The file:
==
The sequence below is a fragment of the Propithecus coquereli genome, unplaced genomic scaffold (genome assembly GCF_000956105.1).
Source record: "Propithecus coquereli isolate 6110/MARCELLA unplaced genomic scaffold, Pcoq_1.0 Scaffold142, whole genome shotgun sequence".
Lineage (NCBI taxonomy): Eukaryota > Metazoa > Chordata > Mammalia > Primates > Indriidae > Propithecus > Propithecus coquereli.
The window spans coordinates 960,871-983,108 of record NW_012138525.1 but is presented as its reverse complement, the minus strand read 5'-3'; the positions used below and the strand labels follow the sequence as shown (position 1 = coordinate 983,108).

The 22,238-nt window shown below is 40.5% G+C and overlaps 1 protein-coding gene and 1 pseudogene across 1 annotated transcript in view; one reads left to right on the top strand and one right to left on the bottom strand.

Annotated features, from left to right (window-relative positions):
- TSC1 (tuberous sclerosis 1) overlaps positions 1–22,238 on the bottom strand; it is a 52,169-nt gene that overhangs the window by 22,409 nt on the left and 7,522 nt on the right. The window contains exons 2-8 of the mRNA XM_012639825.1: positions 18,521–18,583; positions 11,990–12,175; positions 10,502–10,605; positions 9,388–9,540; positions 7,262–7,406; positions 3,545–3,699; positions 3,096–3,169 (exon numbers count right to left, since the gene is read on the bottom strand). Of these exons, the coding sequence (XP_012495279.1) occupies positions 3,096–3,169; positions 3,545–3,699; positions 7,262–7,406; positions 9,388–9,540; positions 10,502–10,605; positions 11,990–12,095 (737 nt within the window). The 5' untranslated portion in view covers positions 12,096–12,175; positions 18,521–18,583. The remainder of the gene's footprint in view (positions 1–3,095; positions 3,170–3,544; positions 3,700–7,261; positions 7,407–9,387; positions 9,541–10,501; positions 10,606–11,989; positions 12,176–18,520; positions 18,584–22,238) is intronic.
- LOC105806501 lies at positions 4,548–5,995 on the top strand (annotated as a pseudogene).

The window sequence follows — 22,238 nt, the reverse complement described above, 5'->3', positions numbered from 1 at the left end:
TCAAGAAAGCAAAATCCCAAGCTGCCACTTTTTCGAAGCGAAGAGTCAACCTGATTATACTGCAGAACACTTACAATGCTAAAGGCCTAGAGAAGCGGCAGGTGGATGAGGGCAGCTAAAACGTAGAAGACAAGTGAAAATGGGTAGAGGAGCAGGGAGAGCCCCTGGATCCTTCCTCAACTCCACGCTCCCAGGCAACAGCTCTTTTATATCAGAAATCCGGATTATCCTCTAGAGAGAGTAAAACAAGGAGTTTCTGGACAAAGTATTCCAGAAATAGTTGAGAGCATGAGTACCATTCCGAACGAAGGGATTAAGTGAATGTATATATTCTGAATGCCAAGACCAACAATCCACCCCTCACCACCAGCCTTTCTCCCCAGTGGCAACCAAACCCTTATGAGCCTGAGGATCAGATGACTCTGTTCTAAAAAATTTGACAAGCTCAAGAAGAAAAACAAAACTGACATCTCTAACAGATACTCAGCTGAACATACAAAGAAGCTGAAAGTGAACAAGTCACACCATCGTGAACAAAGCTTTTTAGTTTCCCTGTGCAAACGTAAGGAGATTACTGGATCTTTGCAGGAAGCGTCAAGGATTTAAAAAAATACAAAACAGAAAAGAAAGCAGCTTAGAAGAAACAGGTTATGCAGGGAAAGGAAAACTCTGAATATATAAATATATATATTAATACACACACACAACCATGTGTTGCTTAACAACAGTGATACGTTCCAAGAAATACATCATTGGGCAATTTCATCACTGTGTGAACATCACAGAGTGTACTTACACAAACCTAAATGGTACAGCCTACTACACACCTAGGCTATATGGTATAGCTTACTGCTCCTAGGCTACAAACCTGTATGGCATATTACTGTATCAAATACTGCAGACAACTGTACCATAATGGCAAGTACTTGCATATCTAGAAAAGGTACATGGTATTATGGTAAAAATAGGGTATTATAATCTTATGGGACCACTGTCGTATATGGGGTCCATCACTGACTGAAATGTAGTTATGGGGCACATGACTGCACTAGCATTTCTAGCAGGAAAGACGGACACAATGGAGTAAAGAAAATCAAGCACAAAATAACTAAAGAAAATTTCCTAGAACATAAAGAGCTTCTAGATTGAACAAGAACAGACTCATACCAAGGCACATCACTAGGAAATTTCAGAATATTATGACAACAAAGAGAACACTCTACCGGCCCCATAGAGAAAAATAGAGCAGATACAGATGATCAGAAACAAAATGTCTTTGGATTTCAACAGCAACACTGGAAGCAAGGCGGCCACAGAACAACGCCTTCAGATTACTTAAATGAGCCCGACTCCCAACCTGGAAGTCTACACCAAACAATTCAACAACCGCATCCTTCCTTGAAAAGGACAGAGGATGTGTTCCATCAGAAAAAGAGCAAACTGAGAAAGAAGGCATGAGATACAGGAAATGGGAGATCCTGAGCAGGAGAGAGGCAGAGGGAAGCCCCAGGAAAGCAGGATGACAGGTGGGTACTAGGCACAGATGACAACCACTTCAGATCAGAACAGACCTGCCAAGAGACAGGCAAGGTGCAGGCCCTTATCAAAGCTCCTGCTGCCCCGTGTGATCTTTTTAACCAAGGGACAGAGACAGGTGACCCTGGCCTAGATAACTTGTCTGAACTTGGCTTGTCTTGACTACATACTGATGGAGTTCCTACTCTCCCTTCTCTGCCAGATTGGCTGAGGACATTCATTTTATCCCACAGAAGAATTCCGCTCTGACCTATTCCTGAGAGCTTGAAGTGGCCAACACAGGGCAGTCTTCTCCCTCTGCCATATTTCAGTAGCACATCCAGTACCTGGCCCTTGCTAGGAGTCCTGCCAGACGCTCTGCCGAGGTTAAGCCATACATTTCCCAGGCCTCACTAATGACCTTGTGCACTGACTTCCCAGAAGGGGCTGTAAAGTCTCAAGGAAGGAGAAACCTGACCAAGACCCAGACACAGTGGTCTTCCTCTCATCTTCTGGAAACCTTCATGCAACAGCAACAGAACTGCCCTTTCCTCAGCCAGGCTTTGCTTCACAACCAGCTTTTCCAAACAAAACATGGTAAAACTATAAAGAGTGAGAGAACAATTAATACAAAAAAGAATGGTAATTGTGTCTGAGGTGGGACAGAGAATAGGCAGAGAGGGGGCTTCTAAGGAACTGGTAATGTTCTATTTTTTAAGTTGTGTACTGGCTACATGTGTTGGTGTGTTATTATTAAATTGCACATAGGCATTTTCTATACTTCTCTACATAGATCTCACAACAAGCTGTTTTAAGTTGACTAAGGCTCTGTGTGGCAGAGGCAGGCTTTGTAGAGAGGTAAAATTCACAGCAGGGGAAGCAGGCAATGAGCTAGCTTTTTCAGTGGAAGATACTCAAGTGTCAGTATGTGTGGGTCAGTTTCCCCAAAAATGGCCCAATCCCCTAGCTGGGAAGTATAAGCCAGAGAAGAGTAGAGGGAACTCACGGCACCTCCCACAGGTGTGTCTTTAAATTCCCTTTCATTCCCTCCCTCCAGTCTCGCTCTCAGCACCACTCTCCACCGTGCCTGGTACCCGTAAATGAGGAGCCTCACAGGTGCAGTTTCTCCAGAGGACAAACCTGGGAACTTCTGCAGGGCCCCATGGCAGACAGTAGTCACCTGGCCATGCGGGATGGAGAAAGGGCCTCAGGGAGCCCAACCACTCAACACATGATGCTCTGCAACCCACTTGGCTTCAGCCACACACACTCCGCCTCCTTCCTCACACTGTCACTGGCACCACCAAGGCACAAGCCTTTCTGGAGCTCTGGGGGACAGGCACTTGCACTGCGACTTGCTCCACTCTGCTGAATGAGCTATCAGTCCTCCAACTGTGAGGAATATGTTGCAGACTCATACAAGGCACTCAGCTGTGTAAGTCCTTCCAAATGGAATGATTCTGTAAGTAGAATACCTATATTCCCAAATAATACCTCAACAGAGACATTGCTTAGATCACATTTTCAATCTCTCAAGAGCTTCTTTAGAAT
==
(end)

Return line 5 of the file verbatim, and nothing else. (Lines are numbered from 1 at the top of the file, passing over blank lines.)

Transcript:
The 22,238-nt window shown below is 40.5% G+C and overlaps 1 protein-coding gene and 1 pseudogene across 1 annotated transcript in view; one reads left to right on the top strand and one right to left on the bottom strand.